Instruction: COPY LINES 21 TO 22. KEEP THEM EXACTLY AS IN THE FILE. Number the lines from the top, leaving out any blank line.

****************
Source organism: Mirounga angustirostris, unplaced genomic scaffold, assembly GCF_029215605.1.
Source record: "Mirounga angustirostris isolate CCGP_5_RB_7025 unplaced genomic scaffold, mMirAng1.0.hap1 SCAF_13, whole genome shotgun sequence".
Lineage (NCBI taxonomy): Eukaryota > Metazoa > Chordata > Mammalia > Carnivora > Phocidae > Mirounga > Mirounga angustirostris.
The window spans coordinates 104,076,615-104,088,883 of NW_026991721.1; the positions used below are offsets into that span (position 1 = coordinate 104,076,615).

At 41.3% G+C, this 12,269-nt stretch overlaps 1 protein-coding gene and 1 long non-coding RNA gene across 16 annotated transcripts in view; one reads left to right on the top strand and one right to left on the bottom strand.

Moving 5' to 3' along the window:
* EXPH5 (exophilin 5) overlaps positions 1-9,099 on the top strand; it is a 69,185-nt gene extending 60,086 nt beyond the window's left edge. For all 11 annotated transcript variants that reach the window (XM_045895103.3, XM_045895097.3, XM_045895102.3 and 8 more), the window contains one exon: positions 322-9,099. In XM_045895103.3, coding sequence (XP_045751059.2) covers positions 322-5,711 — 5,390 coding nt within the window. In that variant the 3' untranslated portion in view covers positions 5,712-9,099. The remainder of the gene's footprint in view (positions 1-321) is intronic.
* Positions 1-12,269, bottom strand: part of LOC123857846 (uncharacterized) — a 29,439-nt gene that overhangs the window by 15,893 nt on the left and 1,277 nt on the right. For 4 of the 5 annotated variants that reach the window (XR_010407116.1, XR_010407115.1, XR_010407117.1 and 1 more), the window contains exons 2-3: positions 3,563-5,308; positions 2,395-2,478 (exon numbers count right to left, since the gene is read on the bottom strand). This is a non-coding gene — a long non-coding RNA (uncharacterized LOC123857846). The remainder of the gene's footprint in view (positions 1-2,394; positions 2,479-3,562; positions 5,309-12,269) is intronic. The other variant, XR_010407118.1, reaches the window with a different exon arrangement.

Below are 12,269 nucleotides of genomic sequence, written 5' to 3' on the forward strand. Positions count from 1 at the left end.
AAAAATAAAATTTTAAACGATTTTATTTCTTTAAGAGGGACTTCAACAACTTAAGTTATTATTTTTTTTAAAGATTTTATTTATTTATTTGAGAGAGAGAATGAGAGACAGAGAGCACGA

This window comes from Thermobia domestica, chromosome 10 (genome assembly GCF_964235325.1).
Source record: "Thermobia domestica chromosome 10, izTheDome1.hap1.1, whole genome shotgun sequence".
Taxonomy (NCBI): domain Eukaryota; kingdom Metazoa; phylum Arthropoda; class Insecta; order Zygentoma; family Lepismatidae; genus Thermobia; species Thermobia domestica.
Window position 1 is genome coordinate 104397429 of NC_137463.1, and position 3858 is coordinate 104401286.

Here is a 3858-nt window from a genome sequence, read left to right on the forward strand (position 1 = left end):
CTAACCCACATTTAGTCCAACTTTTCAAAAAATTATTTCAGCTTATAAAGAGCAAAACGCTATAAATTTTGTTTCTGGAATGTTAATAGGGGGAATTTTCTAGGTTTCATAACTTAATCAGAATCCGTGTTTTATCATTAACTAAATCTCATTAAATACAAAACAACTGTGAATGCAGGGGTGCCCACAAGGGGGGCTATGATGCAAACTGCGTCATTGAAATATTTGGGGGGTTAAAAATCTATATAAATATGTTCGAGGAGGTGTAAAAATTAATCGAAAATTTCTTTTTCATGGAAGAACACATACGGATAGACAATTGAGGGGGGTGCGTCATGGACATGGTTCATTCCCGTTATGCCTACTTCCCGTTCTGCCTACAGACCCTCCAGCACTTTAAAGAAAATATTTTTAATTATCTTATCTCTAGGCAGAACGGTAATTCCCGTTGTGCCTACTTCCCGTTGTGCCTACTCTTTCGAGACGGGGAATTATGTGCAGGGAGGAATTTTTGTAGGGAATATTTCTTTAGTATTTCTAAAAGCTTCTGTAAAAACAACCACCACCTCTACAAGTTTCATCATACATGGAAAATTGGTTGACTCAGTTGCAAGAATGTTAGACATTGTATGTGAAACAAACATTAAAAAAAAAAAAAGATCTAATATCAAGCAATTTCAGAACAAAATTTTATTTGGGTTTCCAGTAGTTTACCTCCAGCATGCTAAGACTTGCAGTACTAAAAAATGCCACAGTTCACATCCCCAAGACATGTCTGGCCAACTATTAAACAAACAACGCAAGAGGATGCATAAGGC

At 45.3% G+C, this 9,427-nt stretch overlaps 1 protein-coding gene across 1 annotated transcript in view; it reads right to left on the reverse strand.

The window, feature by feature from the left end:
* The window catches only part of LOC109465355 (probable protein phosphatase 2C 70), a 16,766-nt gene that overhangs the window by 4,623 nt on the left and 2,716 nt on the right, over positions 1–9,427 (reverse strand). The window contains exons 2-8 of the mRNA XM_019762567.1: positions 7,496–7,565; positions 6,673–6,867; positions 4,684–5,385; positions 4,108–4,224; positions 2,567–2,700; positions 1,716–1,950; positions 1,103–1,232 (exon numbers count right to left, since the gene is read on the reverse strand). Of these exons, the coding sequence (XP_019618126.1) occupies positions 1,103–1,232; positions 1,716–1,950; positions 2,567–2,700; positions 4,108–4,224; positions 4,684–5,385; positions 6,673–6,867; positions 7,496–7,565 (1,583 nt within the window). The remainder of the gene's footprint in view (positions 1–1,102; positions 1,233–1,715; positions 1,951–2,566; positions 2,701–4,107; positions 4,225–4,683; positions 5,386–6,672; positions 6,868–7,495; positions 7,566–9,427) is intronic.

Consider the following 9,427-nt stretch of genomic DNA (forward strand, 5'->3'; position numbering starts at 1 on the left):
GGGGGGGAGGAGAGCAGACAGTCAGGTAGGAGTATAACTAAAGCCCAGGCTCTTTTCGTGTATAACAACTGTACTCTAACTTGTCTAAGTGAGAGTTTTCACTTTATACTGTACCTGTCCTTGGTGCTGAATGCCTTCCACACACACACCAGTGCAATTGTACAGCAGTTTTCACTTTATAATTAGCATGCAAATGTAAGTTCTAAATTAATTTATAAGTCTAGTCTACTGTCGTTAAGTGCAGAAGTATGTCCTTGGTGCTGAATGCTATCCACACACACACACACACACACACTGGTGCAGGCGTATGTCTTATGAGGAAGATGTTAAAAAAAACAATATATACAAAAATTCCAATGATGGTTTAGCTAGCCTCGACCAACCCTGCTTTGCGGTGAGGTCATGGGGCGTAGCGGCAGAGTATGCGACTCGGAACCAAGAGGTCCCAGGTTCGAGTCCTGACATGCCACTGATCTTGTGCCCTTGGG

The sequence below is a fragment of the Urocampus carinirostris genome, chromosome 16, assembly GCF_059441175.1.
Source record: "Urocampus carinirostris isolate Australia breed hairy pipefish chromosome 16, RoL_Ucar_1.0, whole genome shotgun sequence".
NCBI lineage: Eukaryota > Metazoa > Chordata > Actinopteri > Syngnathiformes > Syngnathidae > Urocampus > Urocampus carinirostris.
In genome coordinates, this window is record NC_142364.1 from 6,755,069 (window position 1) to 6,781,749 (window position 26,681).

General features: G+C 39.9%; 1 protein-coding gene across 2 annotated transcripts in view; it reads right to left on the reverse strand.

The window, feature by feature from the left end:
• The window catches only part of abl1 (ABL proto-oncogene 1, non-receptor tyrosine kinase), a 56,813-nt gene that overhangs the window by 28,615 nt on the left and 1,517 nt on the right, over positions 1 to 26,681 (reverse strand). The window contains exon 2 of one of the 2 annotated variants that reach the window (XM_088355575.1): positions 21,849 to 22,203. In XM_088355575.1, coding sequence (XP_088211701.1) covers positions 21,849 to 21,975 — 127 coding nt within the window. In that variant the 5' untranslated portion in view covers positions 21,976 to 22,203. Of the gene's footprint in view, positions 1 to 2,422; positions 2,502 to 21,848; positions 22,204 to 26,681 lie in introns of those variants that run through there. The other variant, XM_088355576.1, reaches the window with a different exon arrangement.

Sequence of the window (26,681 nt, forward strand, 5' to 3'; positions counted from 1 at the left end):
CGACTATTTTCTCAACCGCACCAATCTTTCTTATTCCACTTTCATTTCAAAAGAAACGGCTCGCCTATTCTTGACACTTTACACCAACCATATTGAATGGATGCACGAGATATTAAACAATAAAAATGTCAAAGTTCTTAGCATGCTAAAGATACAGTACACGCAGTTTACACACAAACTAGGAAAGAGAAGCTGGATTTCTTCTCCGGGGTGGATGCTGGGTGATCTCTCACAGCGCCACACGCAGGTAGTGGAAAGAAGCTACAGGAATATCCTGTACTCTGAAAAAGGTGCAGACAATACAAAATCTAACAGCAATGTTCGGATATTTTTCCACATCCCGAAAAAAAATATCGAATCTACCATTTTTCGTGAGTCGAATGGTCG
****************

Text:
GGGGGGGAGGAGAGCAGACAGTCAGGTAGGAGTATAACTAAAGCCCAGGCTCTTTTCGTGTATAACAACTGTACTCTAACTTGTCTAAGTGAGAGTTTTCACTTTATACTGTACCTGTCCTTGGTGCTGAATGCCTTCCACACACACACCAGTGCAATTGTACAGCAGTTTTCACTTTATAATTAGCATGCAAATGTAAGTTCTAAATTAATTTATAAGTCTAGTCTACTGTCGTTAAGTGCAGAAGTATGTCCTTGGTGCTGAATGCTATCCACACACACACACACACACACACTGGTGCAGGCGTATGTCTTATGAGGAAGATGTTAAAAAAAACAATATATACAAAAATTCCAATGATGGTTTAGCTAGCCTCGACCAACCCTGCTTTGCGGTGAGGTCATGGGGCGTAGCGGCAGAGTATGCGACTCGGAACCAAGAGGTCCCAGGTTCGAGTCCTGACATGCCACTGATCTTGTGCCCTTGGG

The sequence below is a fragment of the Urocampus carinirostris genome, chromosome 16, assembly GCF_059441175.1.